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Wolfson Centre for Age-Related Diseases Phd

Key information
DATA SOURCE : IDP Connect

Qualification type

PhD/DPhil - Doctor of Philosophy

Subject areas

Geriatric Nursing Geriatric Medical Studies

Course type

Research

Course Summary

Overview

The Wolfson Centre for Age-Related Diseases (WCARD) is part of the Division of Neuroscience within the Institute of Psychiatry, Psychology and Neuroscience (IoPPN). Research in the WCARD focuses on the maintenance of a healthy nervous system during aging, by understanding how its activity changes during damage to nerves and the surrounding tissues, and investigating new techniques to repair damaged neurons. Our long-term goal is to improve the quality of life of patients affected by age-related diseases of the nervous system. Our research is geared towards i) understanding molecular mechanisms that drive disease conditions and ii) harness our scientific knowledge to develop new therapeutic strategies to restore normal sensory function and to better repair injury.

Currently, our 3 major research themes are:

1). Chronic Pain: Delineating new pathways and mechanisms of pain to allow us to identify innovative targets in neurons and non-neuronal cell.

2). Regeneration: Aiming to restore function after nerve injury by developing regenerative therapies that target the ongoing inflammation and glial scar to facilitate endogenous repair mechanisms.

3). Hearing: Studying the genetics of age-related hearing loss in humans and mice to understand the pathological mechanisms that drive this process.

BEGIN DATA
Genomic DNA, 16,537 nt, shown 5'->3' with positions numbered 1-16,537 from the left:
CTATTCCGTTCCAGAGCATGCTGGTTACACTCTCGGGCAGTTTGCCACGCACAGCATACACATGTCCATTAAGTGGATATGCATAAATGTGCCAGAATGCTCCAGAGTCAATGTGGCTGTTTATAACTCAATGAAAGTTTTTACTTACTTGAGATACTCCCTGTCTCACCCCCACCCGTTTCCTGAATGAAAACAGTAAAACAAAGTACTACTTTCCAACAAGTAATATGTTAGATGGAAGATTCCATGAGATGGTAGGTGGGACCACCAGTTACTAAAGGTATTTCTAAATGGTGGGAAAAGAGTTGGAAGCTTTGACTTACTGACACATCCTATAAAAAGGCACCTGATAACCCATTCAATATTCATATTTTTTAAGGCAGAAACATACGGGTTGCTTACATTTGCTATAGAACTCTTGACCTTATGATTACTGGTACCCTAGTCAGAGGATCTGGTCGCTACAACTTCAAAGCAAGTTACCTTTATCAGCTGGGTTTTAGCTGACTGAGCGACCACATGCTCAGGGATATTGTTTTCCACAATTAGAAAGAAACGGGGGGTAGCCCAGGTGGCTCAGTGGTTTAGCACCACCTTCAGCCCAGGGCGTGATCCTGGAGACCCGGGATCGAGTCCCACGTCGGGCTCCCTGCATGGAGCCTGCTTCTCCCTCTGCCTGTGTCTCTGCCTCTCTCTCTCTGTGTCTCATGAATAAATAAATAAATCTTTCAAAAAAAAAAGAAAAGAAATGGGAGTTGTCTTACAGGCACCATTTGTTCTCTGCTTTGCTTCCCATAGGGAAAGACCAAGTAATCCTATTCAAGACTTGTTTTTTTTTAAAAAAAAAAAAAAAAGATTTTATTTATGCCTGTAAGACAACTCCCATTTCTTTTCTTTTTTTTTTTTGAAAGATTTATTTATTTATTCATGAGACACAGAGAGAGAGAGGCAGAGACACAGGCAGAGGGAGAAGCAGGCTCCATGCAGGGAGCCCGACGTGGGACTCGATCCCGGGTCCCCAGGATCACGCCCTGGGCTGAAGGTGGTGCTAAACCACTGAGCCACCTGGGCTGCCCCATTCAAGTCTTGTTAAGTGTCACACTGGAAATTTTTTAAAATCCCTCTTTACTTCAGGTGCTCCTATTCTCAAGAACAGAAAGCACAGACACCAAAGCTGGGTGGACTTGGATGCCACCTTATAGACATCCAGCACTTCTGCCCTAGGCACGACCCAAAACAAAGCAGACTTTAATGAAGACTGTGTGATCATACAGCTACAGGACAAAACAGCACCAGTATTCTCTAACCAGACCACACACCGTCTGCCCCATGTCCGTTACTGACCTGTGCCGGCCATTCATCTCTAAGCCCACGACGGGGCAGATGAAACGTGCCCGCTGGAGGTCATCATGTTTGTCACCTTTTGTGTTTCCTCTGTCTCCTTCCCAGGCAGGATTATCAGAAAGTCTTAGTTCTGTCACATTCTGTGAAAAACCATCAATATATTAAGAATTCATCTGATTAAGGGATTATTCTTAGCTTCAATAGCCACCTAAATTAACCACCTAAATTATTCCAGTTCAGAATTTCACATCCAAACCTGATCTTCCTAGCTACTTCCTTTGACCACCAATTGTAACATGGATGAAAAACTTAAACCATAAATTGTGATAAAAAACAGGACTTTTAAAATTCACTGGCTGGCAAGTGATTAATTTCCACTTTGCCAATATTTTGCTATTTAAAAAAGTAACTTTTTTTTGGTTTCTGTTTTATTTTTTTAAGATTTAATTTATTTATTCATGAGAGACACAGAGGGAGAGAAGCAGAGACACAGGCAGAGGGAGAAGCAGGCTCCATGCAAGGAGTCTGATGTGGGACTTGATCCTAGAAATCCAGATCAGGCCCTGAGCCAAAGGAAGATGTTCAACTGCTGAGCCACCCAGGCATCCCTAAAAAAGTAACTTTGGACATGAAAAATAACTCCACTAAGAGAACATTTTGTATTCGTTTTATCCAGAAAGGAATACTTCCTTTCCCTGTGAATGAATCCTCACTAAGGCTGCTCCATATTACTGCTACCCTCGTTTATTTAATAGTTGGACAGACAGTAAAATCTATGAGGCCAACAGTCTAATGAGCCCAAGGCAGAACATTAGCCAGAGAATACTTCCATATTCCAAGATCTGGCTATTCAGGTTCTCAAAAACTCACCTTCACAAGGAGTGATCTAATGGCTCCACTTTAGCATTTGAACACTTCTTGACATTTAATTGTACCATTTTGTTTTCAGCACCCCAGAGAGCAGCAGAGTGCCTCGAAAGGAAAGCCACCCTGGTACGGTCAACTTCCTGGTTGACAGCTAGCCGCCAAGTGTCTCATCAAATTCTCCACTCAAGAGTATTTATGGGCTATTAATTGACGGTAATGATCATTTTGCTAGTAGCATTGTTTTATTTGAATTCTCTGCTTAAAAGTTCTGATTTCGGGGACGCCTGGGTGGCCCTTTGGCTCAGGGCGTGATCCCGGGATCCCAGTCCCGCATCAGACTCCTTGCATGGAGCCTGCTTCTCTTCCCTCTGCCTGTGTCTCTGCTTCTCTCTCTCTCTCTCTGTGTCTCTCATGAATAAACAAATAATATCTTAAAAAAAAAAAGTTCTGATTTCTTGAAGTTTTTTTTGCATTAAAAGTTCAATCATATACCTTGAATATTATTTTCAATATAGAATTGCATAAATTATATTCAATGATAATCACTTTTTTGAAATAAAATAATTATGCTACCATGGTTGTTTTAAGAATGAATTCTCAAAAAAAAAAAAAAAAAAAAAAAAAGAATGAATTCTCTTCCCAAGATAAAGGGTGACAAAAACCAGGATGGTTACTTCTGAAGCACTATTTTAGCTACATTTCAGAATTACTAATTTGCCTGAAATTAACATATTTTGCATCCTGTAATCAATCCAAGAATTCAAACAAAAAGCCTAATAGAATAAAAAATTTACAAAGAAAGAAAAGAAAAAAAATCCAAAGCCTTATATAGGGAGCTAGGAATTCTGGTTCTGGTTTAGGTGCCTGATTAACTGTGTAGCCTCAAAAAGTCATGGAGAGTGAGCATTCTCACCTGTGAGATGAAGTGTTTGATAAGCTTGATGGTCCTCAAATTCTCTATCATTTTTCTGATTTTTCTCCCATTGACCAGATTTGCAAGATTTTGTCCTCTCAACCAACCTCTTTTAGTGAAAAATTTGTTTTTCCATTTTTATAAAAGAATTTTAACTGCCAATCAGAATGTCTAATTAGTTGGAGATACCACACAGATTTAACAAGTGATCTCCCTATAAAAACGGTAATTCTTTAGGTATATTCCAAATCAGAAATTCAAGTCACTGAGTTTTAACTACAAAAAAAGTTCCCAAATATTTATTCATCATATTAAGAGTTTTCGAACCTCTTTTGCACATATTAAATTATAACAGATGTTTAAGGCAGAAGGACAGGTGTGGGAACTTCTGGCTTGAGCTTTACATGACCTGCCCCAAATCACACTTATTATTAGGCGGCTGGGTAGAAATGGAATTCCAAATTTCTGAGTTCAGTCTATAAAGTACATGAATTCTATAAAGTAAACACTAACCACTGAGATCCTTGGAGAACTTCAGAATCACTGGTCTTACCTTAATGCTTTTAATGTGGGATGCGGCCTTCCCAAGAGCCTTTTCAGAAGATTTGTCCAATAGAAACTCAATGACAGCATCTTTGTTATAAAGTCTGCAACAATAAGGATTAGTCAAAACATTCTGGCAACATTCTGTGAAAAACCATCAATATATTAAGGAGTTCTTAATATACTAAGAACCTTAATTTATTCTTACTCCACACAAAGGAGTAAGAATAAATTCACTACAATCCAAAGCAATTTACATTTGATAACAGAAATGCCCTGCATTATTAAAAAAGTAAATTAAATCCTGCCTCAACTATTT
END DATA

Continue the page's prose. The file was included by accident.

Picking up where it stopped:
Researchers in all 3 themes are actively seeking PhD students to join their projects.

We specialise in using electrophysiology and imaging techniques (e.g. patch-clamp; fMRI/microPET; genetic indicators of neuronal activity; in situ hybridization) with sequencing and bioinformatics (e.g. RNAseq, microarray, machine learning) on translational models of human disease (e.g. neuropathic pain, stroke, spinal cord injury, Multiple Sclerosis, Dementia, Parkinson’s disease, diabetes, arthritis, fibromyalgia) to better understand disease processes. The results of these studies then inform a drug discovery process to develop innovative therapeutics.

Description

Over the last two decades, there have been tremendous advances in our understanding of the molecules and principles that govern the functioning of the nervous system. Great progress has been made to understand the molecular basis of disease states and pain, and the molecular mechanisms that limit regeneration. These advances enable innovative neuroscience and the opportunity to translate new knowledge into clinical benefits.

Our mission is to:

Further understand the causes of neuropathic disease, identify new drug targets, develop treatments and monitor outcomes;
Study synaptic receptors and neuronal signalling mechanisms to promote symptomatic relief from the pain and dysfunction associated with a damaged nervous system;
Develop and test strategies aimed at restoring function to the damaged nervous system by promoting cell survival and forming new synaptic connections or neurons.

Our PhD students are an essential part of our research work, but every project and every studentship is different.

Different course options

Full time | Guy's Campus | 4 years | OCT

Study mode

Full time

Duration

4 years

Start date

OCT

Tuition fees

UK fees
Course fees for UK / EU students

For this course (per year)

£6,100

Average for all Postgrad courses (per year)

£5,202

International fees
Course fees for non-UK / EU students

For this course (per year)

£23,000

Average for all Postgrad courses (per year)

£12,227

Entry requirements

Bachelor's degree with 2:1 honours in science, medicine or dentistry. A 2:2 degree may be considered if the applicant also has a Master's degree with a merit or distinction. Relevant experience may also be acceptable.